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This review is taken from PN Review 104, Volume 21 Number 6, July - August 1995.

MAKING SPACE STEPHEN FREDMAN, The Grounding of American Poetry: Charles Olson and the Emersonian Tradition (Cambridge University Press)

In his new book, Stephen Fredman argues that for European poets tradition is (or until recently has been) a 'given', while American poets, without the authorizing context of tradition, have had to find something upon which to ground themselves, or, in Robert Creeley's words, 'to realize the world anew'. Hence the anxiety about the possibility of poetry of poets 'within the Emersonian lineage'; hence their inventiveness and adventurous spirit in their efforts to find 'the basis of tradition'. True to this lineage, Fredman himself is an explorer, and his explorations undermine certain assumptions. For example, he begins with a chapter which compares T.S. Eliot's idea of tradition with William Carlos Williams's construction of a tradition for himself from historical materials in In the Allzerican Grain, and subverts the notion that Eliot and Williams are polar opposites. It is through pairing authors in subsequent chapters -Charles Olson with Thoreau, Robert Duncan with Emerson, and Creeley with Whitman -that Fredman delineates. common ground (or common efforts at grounding) between projectivists and transcendentalists. In 'placing' both, groups in relation to each other within an American tradition, he thus reveals significant connections between areas that are sometimes presented as fields held by mutually ignorant or hostile partisans. He also, inddentally, throws light on the situation of poetry in Europe.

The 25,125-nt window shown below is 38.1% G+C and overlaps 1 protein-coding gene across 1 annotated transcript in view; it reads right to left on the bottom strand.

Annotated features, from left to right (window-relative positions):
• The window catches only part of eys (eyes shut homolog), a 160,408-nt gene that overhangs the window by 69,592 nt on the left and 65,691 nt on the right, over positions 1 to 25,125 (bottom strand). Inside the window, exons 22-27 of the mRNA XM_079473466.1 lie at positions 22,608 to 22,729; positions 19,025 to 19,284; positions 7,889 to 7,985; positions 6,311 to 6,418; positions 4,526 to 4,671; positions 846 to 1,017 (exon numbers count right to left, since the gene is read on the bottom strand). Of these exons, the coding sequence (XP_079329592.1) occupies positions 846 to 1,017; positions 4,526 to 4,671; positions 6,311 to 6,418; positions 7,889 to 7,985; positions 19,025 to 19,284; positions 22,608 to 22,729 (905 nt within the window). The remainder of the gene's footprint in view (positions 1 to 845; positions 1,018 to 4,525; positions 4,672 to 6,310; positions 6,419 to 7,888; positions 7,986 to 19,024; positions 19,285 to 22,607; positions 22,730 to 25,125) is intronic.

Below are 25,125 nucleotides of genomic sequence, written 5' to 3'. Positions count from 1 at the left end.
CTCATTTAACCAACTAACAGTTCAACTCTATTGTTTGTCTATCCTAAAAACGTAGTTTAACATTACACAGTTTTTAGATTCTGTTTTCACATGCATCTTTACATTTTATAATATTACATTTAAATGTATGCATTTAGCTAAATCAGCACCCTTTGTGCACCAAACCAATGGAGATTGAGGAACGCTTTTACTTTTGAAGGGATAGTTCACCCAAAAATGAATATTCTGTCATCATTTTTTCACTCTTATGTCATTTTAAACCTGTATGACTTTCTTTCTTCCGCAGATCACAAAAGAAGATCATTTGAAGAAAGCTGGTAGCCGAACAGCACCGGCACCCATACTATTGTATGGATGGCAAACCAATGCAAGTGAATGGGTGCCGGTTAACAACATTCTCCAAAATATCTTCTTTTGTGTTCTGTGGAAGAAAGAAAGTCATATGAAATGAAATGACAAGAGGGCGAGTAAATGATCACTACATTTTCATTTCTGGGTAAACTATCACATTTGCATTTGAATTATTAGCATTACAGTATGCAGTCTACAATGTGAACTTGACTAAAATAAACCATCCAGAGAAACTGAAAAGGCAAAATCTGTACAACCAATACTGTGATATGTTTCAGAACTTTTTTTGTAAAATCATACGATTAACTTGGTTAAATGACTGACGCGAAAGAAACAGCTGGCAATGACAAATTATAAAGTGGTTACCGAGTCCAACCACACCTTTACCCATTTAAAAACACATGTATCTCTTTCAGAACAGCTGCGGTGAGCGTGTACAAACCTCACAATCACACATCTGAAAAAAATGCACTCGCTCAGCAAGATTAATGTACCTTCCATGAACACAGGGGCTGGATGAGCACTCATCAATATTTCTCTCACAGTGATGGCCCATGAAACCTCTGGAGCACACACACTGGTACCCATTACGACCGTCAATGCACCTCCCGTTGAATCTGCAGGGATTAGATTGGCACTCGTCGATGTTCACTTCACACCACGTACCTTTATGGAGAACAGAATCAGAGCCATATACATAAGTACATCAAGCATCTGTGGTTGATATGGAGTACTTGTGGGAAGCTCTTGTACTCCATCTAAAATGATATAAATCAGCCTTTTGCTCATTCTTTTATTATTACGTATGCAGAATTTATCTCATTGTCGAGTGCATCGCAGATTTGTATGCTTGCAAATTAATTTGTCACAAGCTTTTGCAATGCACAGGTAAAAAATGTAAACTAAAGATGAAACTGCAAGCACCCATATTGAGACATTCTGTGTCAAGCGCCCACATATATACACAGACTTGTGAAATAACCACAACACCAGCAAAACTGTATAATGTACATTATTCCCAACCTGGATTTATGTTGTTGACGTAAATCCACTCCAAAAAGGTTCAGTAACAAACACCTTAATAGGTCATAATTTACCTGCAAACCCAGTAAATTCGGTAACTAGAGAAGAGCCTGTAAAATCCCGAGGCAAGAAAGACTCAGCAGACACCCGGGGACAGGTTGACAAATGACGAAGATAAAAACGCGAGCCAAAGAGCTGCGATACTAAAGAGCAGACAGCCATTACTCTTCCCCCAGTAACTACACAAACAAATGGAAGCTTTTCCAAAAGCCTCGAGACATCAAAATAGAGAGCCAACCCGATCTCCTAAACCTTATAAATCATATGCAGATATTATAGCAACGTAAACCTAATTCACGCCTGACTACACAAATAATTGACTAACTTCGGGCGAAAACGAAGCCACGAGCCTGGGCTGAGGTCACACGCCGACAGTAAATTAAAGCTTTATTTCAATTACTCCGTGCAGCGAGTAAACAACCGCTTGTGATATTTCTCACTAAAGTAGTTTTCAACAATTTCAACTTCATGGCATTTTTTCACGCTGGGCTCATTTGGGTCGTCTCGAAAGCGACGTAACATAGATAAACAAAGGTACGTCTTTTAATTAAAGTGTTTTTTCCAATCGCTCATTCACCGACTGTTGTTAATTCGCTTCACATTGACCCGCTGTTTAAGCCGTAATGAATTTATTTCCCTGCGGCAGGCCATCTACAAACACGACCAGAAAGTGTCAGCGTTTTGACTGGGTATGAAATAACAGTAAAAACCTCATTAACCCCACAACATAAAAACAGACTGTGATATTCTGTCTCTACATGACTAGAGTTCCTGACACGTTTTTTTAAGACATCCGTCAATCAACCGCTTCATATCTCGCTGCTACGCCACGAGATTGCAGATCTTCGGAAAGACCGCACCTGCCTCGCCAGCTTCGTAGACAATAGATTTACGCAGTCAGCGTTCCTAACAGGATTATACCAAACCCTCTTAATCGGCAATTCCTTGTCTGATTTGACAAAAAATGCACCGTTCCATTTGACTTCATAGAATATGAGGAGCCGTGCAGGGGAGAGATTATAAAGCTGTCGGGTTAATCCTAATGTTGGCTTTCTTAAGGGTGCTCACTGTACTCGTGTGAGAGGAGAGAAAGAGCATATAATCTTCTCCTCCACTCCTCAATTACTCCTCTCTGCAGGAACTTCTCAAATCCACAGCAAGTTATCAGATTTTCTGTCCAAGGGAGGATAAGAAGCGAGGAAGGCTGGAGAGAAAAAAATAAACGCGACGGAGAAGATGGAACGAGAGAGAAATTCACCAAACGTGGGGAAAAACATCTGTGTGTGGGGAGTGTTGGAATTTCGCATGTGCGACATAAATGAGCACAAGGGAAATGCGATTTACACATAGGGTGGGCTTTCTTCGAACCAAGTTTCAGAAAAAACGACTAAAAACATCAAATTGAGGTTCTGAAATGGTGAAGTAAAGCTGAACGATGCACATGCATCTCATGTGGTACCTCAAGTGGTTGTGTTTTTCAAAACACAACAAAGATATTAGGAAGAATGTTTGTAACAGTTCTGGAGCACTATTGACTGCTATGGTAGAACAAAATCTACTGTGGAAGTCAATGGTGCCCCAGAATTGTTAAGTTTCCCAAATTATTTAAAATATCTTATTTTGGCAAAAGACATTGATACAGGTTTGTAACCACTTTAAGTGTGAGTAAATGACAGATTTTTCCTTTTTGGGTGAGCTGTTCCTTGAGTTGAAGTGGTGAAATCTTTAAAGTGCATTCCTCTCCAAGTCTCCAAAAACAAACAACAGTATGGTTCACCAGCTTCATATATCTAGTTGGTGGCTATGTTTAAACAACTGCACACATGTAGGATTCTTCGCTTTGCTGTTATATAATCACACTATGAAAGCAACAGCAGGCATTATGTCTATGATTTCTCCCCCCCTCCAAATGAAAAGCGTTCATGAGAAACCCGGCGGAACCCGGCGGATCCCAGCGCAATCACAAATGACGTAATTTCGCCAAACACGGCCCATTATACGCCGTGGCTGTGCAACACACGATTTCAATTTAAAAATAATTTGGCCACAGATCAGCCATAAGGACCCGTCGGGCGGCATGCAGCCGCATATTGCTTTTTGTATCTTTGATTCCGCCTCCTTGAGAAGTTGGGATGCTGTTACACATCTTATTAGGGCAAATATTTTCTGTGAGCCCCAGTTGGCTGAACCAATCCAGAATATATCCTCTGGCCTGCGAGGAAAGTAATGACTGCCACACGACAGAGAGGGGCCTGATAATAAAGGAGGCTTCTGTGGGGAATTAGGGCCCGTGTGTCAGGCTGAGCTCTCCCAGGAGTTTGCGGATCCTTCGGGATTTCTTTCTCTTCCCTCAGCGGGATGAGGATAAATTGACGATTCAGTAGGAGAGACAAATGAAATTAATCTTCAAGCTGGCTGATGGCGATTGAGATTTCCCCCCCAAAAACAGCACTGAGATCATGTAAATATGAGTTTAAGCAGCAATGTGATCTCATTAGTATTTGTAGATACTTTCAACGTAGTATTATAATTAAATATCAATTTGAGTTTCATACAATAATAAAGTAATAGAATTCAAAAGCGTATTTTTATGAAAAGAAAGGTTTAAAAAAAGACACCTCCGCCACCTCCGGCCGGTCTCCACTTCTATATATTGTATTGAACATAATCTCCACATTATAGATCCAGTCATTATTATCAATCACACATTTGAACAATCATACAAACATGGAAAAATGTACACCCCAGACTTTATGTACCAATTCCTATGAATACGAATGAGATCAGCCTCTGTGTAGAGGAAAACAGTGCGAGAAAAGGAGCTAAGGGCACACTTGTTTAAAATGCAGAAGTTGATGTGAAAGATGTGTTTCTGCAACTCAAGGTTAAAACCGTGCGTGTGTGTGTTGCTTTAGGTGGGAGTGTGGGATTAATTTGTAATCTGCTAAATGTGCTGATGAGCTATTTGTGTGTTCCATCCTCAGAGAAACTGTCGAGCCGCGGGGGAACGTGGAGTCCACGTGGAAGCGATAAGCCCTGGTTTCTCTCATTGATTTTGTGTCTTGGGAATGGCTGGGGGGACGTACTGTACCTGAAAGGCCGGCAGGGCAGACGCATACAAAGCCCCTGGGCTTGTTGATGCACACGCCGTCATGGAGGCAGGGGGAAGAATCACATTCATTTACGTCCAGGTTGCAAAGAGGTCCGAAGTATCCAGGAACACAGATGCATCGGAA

Charles Olson is at the centre of Fredman's concerns. He persuasively relates Olson to Thoreau, mainly through their passion to get at the 'facts', and their grounding in nature. Both seek to ...


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